Edith Cibelli has bred and shown poodles for 25 years, but now she is "into" West White Highland Terriers.
"And, boy," she said, "do I have a good one."
So Cibelli, 50, and her small terrier, Storyland's Mark Twain, drove down from Connecticut last week to participate in the largest dog show in the United States, the 84th all-breed show held near Centreville in Fairfax County last Saturday, sponsored by the Old Dominion Kennel Club.
For dog owners such as Cibelli, it was one of several stops on the Cherry Blossom show circuit. But for everyone else it was a dog lover's extravaganza, with nearly 4,000 dogs representing all the American Kennel Club's 134 recognized breeds.
"It's just a great day for dogs," said Patty O'Brien, 45, who had come from Baltimore to watch.
As more than 10,000 people piled into the 1,800-acre Bull Run Regional Park, the humid spring air began smelling of pizza and lemonade, sausage, hot dogs -- and dogs.
There were 198 Labrador Retrievers in the show, 56 Doberman Pinschers, 158 Great Pyranees, 64 Boxers, 67 Siberian Huskies, 97 Dachshunds, 59 Rottweilers, 61 Basset Hounds, 46 German Shepherds, 109 German Shorthaired Pointers and 78 Poodles.
Joan Scott, 45, of Wilmington, Del., leaned over a grooming table, wearing a gold replica of a poodle on a chain around her neck, and brushed a miniature black poodle named Tiopepi Smart Move CynPam's.
"The most difficult part of poodle grooming is learning proper scissoring," she said. "Because, you can make any shape you want with the hair, to hide faults, or to emphasize good points. It's a fun breed because you get to camouflage and sculpt."
Scott had given the black poodle an English Saddle trim, which was not the same, she said, as the Continental clip given another poodle at the next grooming table.
"Do you see how the rear end is handled differently?" she asked. "On the Continental, you leave two rosettes of hair on the hips, and the whole rest of the rear end is shaved off."
Scott drove to the show in a Ford Econoline van, but other dog owners flooded the park with motor homes and station wagons, many with bumper stickers that said "Have You Hugged Your Dog Today?" or "We Love Chow-Chows."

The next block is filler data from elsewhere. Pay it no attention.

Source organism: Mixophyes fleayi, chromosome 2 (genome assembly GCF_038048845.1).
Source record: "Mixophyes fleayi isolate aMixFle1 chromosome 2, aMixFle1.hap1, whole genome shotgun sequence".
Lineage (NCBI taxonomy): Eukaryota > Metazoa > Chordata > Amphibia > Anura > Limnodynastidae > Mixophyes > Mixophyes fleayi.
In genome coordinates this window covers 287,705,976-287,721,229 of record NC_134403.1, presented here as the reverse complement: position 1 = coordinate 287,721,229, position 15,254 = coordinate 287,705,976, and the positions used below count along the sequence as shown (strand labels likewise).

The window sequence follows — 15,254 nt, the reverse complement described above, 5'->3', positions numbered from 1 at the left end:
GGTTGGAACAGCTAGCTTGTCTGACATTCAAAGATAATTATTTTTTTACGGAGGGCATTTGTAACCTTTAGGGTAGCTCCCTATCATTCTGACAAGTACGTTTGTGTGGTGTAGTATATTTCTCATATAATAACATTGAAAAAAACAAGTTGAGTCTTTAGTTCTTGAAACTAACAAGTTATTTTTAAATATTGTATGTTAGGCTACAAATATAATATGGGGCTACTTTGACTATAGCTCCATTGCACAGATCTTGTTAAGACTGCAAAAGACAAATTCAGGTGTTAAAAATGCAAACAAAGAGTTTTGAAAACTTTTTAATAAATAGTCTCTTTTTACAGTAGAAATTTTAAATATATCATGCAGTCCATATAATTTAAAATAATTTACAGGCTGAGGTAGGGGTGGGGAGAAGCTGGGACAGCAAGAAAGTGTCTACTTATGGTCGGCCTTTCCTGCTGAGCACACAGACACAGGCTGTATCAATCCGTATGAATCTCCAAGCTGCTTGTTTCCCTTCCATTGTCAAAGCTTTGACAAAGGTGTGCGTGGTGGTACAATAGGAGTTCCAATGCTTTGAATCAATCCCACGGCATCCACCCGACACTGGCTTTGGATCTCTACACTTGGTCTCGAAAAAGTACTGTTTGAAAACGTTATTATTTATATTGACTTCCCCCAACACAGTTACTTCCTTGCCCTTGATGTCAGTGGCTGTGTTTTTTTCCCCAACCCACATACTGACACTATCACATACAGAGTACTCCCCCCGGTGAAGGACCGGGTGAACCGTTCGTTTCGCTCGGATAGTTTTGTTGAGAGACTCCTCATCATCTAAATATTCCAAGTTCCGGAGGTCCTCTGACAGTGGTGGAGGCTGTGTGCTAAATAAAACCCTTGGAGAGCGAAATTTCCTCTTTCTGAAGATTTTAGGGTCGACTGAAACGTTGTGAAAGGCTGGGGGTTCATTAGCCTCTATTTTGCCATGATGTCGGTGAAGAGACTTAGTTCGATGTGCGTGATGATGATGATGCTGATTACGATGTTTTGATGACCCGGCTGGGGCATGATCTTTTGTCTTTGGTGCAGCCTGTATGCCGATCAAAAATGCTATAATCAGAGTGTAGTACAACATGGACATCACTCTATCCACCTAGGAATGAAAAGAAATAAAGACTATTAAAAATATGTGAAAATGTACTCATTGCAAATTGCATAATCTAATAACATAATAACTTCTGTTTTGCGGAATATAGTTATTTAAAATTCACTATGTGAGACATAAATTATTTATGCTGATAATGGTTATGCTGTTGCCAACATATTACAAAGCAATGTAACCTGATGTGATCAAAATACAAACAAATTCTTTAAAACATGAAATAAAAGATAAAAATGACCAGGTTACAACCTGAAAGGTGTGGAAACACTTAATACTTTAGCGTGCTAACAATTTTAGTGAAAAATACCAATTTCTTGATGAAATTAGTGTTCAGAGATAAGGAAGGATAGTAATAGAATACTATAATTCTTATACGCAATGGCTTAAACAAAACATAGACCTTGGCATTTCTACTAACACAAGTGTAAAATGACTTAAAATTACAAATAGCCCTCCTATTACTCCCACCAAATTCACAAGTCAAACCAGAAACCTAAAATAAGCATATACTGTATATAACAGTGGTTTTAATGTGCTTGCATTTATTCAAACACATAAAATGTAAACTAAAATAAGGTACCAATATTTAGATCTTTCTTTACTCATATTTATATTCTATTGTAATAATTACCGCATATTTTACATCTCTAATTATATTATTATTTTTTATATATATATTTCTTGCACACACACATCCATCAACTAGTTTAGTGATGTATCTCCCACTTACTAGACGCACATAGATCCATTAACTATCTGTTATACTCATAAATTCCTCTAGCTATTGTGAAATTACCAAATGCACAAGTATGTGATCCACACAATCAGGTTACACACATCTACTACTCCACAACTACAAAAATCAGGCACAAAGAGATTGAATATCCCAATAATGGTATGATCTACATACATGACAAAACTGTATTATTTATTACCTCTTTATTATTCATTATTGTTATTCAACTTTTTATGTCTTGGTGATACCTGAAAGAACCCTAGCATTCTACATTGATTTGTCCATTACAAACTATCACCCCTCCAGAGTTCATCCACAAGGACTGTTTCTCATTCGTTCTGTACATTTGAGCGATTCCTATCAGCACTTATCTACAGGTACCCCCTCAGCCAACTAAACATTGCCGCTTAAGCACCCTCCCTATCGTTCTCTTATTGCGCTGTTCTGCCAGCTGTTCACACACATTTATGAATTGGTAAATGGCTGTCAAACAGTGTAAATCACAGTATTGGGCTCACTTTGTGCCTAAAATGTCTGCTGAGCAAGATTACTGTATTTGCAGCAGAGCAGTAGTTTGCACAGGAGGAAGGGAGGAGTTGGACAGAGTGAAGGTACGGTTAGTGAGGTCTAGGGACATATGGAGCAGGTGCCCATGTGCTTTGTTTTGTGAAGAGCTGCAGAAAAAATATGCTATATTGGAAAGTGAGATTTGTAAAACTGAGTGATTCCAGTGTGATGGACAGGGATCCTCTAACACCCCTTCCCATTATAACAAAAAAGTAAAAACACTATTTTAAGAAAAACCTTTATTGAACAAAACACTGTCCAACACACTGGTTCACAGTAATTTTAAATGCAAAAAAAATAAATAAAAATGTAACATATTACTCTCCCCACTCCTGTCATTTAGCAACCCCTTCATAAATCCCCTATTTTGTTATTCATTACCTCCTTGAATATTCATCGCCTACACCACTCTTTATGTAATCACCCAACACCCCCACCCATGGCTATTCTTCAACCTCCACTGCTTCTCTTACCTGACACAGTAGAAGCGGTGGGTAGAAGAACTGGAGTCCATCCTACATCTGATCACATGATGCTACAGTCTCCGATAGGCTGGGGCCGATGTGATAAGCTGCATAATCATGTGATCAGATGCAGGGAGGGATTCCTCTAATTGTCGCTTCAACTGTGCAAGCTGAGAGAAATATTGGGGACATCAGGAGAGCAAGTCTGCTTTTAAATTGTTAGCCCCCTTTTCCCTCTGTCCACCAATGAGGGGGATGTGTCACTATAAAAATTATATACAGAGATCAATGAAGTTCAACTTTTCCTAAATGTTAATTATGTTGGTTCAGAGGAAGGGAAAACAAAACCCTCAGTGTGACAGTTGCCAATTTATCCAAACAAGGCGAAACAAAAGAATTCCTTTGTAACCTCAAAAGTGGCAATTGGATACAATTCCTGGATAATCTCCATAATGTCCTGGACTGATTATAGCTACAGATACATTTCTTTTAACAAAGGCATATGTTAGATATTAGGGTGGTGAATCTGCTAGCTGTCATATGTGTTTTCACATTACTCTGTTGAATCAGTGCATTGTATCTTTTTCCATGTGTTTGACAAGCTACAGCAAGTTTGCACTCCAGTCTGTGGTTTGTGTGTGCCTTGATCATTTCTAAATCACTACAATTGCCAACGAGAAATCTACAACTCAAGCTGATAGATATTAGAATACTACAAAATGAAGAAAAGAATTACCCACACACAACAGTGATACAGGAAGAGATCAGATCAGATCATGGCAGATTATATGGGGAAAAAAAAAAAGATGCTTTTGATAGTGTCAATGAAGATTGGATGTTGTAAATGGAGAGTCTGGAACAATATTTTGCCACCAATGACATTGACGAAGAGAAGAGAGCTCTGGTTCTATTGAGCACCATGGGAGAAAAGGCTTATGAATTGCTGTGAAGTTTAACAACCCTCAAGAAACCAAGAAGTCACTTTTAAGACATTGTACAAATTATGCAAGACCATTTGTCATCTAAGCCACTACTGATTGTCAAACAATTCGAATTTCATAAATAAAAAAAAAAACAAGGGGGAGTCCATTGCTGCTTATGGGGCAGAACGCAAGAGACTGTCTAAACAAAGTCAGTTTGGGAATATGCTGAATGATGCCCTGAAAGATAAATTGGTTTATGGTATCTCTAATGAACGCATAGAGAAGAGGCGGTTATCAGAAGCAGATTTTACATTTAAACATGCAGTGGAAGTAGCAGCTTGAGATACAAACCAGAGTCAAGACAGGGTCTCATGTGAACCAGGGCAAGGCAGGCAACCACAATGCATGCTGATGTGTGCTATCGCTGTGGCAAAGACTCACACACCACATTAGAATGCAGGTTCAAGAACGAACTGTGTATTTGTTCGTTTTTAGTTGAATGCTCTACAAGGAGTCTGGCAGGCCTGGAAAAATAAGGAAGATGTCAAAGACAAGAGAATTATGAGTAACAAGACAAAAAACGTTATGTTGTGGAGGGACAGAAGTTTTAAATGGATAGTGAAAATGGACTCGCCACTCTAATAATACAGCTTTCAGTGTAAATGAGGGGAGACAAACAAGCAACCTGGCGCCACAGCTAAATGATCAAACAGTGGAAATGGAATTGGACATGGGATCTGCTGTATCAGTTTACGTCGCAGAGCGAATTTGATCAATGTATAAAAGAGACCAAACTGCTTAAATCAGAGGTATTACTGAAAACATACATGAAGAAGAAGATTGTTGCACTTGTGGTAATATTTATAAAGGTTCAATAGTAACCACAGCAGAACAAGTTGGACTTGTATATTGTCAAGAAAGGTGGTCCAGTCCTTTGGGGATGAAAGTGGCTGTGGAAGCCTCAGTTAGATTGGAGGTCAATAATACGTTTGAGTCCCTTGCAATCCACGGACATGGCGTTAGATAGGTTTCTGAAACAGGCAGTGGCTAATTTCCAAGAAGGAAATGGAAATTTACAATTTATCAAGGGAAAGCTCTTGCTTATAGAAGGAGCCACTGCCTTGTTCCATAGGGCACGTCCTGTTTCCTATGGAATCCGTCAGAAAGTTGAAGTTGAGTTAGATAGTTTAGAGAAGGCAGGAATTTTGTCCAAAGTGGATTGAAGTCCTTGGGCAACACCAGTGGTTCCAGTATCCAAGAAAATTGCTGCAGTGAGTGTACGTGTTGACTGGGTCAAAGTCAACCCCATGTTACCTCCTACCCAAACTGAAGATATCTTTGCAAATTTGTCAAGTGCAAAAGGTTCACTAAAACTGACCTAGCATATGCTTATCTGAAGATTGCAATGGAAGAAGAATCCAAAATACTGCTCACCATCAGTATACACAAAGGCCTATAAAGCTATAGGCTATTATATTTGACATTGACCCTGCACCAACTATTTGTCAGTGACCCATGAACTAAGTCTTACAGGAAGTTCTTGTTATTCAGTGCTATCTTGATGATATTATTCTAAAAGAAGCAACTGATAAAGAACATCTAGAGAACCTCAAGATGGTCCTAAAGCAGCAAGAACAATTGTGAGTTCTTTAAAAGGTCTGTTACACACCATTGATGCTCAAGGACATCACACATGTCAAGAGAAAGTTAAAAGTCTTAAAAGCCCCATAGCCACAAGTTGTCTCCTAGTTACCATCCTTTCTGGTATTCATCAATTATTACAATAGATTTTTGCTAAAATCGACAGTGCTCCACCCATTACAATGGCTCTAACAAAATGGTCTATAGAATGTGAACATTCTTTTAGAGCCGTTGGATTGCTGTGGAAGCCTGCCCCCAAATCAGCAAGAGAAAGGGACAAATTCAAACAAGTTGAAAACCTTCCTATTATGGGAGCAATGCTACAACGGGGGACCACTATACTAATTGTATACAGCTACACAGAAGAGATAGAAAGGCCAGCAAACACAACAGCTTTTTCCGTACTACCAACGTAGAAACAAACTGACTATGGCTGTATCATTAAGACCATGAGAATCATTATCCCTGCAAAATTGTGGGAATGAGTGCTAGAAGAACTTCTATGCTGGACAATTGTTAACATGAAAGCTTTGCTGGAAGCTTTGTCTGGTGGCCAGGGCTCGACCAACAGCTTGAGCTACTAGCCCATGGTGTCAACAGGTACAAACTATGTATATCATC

One New York license plate said "Bichon" for Bichon Frise, a small dog. Another said "4-Pawz."
Representatives from the dog clubs turned out, too: the Scottish Deerhound Club of America, the Mason-Dixon Collie Club, the Dandie Dinmont Terrier Club of America, the Capital Keeshond Club.
The dog owners were trailed by the dog vendors, selling everything from wire brushes and Welsh Corgi windchimes to flea cures and "Love-Is-A-Bulldog" doormats.
Bobbie Armstrong, a 27-year-old surgical nurse from Birmingham, Ala., and the wife of a veterinarian, camped at the park the night before the show with her two-year-old Standard Schnauzer, Charisma Chardonnay.
Two hours before her class, Armstrong had the dog on a grooming table inside the tent and was brushing gray chin hairs.
"She doesn't mind this," said Armstrong. "She puts up with it because I want her to."
By noon, with the temperature climbing near 90, dog owners not lucky enough to have pitched a tent sought the shade of tall trees or striped camper awnings.
Herb Varney, 55, of Huntington, W. Va., and his wife LaWussa, 52, sat in matching lawn chairs under the awning of their Winnebago reading "Dog News." Near them, in a wire pen, were five Boxers.
"We're only showing two of them," Varney said. "The others just came along for the ride. We're camping here with the dogs. It's not so bad. We used to camp with five Boxers in one van."
Varney's dogs looked hot.
"Well, the short-nosed breeds have a little more trouble breathing in this weather," Varney said. "Bulldogs are real bad in the heat. And, you should see the Pekes Pekingese ."
Some dog owners had brought professional handlers and groomers. Others, like Cibelli, owner of the small white terrier, used the show as an opportunity to learn.
She spent part of the morning being shown how to rub chalk into her terrier puppy's coat to brighten it. When last seen, about midday, Cibelli was standing in the shade of a motor home, spraying liquid shampoo onto the terrier's head.
"I guess this is what I'm supposed to do," she said.
Others, who owned dogs but who were not showing them, helped with the many picnics sponsored by various groups.
At the Metropolitan Washington Dachshund Club table, Donna Kennedy of Vienna unwrapped trays of cookies she had baked in the shape of Dachshunds, with red frosting collars. She said she just had a general interest in canine goings on.
"I come to all these dog things," she said.
By the end of the day, a wirehaired Fox Terrier from Illinois, Forchlas Cariad, had captured Best-In-Show. A miniature poodle from New Jersey, Andechez There-Goes-Timothy, scored highest in obediance.
As for Cibelli's small white terrier, he also won a prize -- as expected.
After all the brushing and nail-trimming, the chalk-dustings and head shampoo, Storyland's Mark Twain turned out to be the only dog in his class.